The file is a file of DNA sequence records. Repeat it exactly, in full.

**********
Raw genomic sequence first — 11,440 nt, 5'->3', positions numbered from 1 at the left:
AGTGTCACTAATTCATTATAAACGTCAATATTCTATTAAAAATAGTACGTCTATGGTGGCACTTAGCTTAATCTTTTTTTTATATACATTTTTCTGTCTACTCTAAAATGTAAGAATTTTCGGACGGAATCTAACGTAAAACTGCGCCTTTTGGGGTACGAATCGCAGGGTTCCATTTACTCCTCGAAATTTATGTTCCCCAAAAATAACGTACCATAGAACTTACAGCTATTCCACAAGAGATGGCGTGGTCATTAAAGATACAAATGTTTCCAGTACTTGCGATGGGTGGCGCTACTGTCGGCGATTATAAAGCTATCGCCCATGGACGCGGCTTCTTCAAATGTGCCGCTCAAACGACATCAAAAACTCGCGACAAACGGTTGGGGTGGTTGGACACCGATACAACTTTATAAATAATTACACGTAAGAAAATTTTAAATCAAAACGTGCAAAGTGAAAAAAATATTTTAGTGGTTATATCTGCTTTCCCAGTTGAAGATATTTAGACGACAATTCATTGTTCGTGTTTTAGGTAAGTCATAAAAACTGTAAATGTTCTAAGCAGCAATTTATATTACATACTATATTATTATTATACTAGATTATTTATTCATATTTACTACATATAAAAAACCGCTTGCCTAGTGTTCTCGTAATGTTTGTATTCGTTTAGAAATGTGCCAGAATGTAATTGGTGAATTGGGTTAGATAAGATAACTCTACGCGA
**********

Raw genomic sequence first — 11,440 nt, 5'->3', positions numbered from 1 at the left:
AGTGTCACTAATTCATTATAAACGTCAATATTCTATTAAAAATAGTACGTCTATGGTGGCACTTAGCTTAATCTTTTTTTTATATACATTTTTCTGTCTACTCTAAAATGTAAGAATTTTCGGACGGAATCTAACGTAAAACTGCGCCTTTTGGGGTACGAATCGCAGGGTTCCATTTACTCCTCGAAATTTATGTTCCCCAAAAATAACGTACCATAGAACTTACAGCTATTCCACAAGAGATGGCGTGGTCATTAAAGATACAAATGTTTCCAGTACTTGCGATGGGTGGCGCTACTGTCGGCGATTATAAAGCTATCGCCCATGGACGCGGCTTCTTCAAATGTGCCGCTCAAACGACATCAAAAACTCGCGACAAACGGTTGGGGTGGTTGGACACCGATACAACTTTATAAATAATTACACGTAAGAAAATTTTAAATCAAAACGTGCAAAGTGAAAAAAATATTTTAGTGGTTATATCTGCTTTCCCAGTTGAAGATATTTAGACGACAATTCATTGTTCGTGTTTTAGGTAAGTCATAAAAACTGTAAATGTTCTAAGCAGCAATTTATATTACATACTATATTATTATTATACTAGATTATTTATTCATATTTACTACATATAAAAAACCGCTTGCCTAGTGTTCTCGTAATGTTTGTATTCGTTTAGAAATGTGCCAGAATGTAATTGGTGAATTGGGTTAGATAAGATAACTCTACGCGA